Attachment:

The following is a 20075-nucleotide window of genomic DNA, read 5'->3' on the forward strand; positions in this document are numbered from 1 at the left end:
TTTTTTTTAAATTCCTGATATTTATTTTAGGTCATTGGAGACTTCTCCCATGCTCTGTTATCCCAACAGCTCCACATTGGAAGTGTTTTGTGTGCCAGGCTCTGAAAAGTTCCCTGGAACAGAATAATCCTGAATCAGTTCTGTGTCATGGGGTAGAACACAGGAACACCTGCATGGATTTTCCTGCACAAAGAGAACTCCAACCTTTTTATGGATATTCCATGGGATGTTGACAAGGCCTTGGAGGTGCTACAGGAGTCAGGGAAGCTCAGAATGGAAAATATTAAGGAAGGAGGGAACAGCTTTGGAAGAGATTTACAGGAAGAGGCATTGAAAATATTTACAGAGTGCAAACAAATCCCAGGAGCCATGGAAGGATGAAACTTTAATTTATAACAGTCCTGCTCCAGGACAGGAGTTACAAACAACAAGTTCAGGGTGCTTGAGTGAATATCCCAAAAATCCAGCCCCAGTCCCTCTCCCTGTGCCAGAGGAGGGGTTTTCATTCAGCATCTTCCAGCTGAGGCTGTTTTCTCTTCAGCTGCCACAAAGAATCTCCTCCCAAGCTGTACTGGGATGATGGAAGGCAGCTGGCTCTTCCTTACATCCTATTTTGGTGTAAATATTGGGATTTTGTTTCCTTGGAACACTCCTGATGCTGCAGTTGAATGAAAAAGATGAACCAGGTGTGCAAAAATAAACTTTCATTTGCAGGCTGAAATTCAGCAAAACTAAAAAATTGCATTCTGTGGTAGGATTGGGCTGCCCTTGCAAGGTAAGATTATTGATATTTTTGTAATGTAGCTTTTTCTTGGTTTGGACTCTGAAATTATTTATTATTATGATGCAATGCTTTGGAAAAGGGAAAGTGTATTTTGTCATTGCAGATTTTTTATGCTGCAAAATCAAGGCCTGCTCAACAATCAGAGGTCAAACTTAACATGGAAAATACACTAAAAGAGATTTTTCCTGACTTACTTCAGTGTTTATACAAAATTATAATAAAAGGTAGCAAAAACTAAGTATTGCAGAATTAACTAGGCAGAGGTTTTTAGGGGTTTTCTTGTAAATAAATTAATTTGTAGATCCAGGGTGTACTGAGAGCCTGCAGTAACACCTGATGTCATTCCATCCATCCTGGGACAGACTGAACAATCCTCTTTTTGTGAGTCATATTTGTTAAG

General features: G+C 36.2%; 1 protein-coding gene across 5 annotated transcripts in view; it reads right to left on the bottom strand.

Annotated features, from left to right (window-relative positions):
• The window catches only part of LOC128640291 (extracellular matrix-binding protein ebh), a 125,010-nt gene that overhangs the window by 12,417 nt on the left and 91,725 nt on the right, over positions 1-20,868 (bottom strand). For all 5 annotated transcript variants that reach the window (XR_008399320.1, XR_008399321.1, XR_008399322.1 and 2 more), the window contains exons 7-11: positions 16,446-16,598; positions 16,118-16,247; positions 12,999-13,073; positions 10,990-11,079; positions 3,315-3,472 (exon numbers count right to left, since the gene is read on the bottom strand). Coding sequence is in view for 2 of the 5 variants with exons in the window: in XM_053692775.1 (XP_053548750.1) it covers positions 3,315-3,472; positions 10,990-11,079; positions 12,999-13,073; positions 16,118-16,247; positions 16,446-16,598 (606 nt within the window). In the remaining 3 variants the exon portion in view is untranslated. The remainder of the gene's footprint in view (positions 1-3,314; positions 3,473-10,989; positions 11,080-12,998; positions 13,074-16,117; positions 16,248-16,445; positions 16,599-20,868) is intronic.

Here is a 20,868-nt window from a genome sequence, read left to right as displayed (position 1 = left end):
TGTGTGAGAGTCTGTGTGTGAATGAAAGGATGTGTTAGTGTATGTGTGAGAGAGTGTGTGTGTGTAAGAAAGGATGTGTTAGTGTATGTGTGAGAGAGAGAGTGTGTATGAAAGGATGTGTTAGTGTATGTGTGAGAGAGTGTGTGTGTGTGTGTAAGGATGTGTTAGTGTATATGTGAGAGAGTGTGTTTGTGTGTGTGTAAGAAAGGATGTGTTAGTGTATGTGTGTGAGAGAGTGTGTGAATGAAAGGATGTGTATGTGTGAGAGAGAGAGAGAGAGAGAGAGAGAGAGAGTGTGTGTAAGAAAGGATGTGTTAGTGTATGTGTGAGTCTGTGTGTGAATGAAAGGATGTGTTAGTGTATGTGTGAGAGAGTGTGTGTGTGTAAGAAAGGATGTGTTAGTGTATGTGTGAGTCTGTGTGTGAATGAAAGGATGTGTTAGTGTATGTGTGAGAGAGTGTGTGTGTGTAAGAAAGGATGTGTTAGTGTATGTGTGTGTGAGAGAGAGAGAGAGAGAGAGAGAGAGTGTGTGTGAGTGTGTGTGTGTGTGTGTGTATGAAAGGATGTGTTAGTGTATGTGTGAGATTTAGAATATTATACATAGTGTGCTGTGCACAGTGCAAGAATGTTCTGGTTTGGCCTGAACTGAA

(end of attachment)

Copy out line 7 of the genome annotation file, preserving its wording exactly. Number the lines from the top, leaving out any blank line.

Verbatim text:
TGTGTGAGAGTCTGTGTGTGAATGAAAGGATGTGTTAGTGTATGTGTGAGAGAGTGTGTGTGTGTAAGAAAGGATGTGTTAGTGTATGTGTGAGAGAGAGAGTGTGTATGAAAGGATGTGTTAGTGTATGTGTGAGAGAGTGTGTGTGTGTGTGTAAGGATGTGTTAGTGTATATGTGAGAGAGTGTGTTTGTGTGTGTGTAAGAAAGGATGTGTTAGTGTATGTGTGTGAGAGAGTGTGTGAATGAAAGGATGTGTATGTGTGAGAGAGAGAGAGAGAGAGAGAGAGAGAGAGTGTGTGTAAGAAAGGATGTGTTAGTGTATGTGTGAGTCTGTGTGTGAATGAAAGGATGTGTTAGTGTATGTGTGAGAGAGTGTGTGTGTGTAAGAAAGGATGTGTTAGTGTATGTGTGAGTCTGTGTGTGAATGAAAGGATGTGTTAGTGTATGTGTGAGAGAGTGTGTGTGTGTAAGAAAGGATGTGTTAGTGTATGTGTGTGTGAGAGAGAGAGAGAGAGAGAGAGAGAGTGTGTGTGAGTGTGTGTGTGTGTGTGTGTATGAAAGGATGTGTTAGTGTATGTGTGAGATTTAGAATATTATACATAGTGTGCTGTGCACAGTGCAAGAATGTTCTGGTTTGGCCTGAACTGAA